The Nikon D500 was officially discontinued in February 2022, which is a blow to many DSLR fans who appreciated its cast-iron build (not literally), 10fps continuous shooting and professional credentials.
But while it’s set to disappear from retailers shelves, it’s still being supported by Nikon, which has just released a Nikon D500 1.31 firmware update.
Admittedly, it’s not a hugely exciting one, being more of a minor bug fix than adding anything new.
Nikon D500 1.3.1 firmware update
According to Nikon, this update has:
“Fixed an issue that would, when pictures were taken with a flash unit attached, sometimes result in the flash not performing in accordance with the value selected for ISO sensitivity settings > Maximum sensitivity with flash after either of the following operations:
- Loading settings with Save/load settings > Load settings
- Switching photo shooting menu banks using Photo shooting menu bank
Performing a firmware update while the camera is affected by this issue will not in itself correct the problem. After performing the update, you will need to either:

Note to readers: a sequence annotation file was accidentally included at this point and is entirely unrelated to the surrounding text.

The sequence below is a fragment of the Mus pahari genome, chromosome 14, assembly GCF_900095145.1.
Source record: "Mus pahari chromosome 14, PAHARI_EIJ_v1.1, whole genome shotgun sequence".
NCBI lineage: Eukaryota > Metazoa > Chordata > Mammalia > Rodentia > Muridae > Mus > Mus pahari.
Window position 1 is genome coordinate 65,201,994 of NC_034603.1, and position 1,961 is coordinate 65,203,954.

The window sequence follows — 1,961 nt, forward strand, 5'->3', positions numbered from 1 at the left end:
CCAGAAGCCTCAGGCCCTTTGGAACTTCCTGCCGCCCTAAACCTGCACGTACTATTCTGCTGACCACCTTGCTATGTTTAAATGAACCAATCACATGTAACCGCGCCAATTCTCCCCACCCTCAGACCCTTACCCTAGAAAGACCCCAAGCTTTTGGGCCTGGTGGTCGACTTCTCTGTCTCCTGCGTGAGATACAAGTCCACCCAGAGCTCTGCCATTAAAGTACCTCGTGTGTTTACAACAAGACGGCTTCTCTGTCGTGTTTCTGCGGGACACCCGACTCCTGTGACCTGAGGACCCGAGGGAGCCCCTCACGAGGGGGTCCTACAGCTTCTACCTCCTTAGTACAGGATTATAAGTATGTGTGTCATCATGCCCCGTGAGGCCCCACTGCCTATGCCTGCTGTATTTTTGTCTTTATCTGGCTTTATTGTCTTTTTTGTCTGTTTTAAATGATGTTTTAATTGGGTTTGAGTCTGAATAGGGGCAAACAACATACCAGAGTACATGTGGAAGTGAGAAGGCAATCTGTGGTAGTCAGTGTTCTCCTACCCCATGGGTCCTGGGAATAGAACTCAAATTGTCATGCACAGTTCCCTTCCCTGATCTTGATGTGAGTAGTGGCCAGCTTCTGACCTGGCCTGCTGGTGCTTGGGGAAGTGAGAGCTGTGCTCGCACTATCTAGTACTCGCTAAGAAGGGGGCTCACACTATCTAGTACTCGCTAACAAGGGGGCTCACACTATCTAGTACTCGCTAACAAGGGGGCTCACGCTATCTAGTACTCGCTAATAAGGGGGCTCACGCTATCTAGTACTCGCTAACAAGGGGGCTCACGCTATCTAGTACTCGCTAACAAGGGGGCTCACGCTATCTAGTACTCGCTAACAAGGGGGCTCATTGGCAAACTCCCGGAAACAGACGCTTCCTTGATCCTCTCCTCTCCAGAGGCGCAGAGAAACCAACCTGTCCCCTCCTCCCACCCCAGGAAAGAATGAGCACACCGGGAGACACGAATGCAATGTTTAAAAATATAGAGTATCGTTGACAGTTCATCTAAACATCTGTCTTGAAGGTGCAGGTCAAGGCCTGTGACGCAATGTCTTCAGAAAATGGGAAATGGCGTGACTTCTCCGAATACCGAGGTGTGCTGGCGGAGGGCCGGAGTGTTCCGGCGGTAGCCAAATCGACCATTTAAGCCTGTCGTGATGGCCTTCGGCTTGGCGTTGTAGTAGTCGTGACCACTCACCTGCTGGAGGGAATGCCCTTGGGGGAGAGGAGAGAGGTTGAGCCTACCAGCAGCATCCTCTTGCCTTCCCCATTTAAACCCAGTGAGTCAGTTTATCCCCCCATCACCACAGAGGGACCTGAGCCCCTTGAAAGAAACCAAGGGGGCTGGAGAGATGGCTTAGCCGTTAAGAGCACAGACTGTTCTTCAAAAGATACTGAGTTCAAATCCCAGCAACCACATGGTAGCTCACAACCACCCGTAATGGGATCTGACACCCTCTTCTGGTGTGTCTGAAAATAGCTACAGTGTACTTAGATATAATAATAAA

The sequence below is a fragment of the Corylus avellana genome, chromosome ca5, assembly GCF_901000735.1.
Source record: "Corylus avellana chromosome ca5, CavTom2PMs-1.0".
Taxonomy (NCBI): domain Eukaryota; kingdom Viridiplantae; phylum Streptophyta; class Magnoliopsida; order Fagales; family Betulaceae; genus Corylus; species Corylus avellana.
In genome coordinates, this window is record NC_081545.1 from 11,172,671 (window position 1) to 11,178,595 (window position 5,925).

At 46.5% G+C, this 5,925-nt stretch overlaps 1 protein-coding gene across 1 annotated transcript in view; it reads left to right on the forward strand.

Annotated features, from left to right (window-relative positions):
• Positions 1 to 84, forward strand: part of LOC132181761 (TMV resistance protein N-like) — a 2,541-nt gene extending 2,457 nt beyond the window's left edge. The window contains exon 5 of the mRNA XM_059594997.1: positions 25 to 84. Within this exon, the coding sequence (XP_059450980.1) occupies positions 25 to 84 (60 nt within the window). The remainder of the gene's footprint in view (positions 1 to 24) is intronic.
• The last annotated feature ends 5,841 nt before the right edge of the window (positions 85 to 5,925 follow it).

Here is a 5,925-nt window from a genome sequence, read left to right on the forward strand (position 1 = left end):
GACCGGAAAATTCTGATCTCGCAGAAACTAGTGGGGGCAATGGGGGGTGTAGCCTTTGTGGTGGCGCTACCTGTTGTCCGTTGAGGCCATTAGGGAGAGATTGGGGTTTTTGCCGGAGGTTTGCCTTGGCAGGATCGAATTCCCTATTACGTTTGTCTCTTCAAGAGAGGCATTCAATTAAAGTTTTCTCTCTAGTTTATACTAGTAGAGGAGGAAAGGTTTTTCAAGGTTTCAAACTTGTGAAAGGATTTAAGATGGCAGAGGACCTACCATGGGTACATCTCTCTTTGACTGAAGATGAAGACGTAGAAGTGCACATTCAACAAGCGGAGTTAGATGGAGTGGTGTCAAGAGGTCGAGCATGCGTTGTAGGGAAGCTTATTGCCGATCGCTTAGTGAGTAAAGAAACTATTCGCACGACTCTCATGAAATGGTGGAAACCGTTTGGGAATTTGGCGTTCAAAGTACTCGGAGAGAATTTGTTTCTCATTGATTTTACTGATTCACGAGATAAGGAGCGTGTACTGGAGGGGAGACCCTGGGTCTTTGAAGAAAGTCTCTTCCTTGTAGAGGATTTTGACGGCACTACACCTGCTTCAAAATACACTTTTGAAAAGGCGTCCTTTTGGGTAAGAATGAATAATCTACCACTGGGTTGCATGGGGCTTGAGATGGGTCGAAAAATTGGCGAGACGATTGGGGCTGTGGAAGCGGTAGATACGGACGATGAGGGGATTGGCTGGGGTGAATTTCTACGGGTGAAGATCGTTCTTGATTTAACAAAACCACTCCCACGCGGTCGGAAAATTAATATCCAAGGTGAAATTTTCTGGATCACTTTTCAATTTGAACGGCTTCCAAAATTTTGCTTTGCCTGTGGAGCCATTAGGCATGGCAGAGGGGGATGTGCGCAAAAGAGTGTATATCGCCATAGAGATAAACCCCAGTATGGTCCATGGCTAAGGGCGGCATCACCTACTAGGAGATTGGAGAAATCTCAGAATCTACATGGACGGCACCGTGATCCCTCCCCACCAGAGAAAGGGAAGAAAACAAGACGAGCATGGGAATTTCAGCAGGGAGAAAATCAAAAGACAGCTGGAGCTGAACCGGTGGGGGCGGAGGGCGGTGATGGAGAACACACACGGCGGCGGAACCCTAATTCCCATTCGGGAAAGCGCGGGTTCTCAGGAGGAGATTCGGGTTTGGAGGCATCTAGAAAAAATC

- reset all setting using Reset all settings > Reset, or
- load previously-saved settings (if available) from the memory card using Save/load settings > Load settings”
Previous Nikon D500 firmware updates
If you have a D500, it’s worth checking your current firmware version to see if it’s up to date. If it’s not, here’s what you’ve missed:
Version 1.20 to 1.30: adds support for CFexpress Type B memory cards and also fixed a glitch with custom flash exposure compensation settings.
Version 1.15 to 1.20: supports direct Wi-Fi communication with devices using the Nikon SnapBridge app 2.5.4 or later, and fixes some bugs with AF points at the edges of the frame, unresponsiveness after using CH mode and the camera sometimes not turning off
You can see the changes in earlier firmware updates on the Nikon D500 Firmware (opens in new tab) page.
What firmware updates do
The camera ‘firmware’ is like its operating system – it controls the camera’s operation and functions. It’s coded directly into the camera circuitry but can be updated by the user.
In the past, firmware updates have been used primarily to fix bugs in camera operation and inconsistencies in the controls. Increasingly, though, camera makers are using firmware updates to add new features and capabilities – Fujifilm has done this a lot, often bringing older models much closer to the specs of newer ones.
It can work the other way. Some camera makers (Nikon, Panasonic) have used the promise of future firmware updates to sell cameras on the basis of features which aren’t quite ready yet.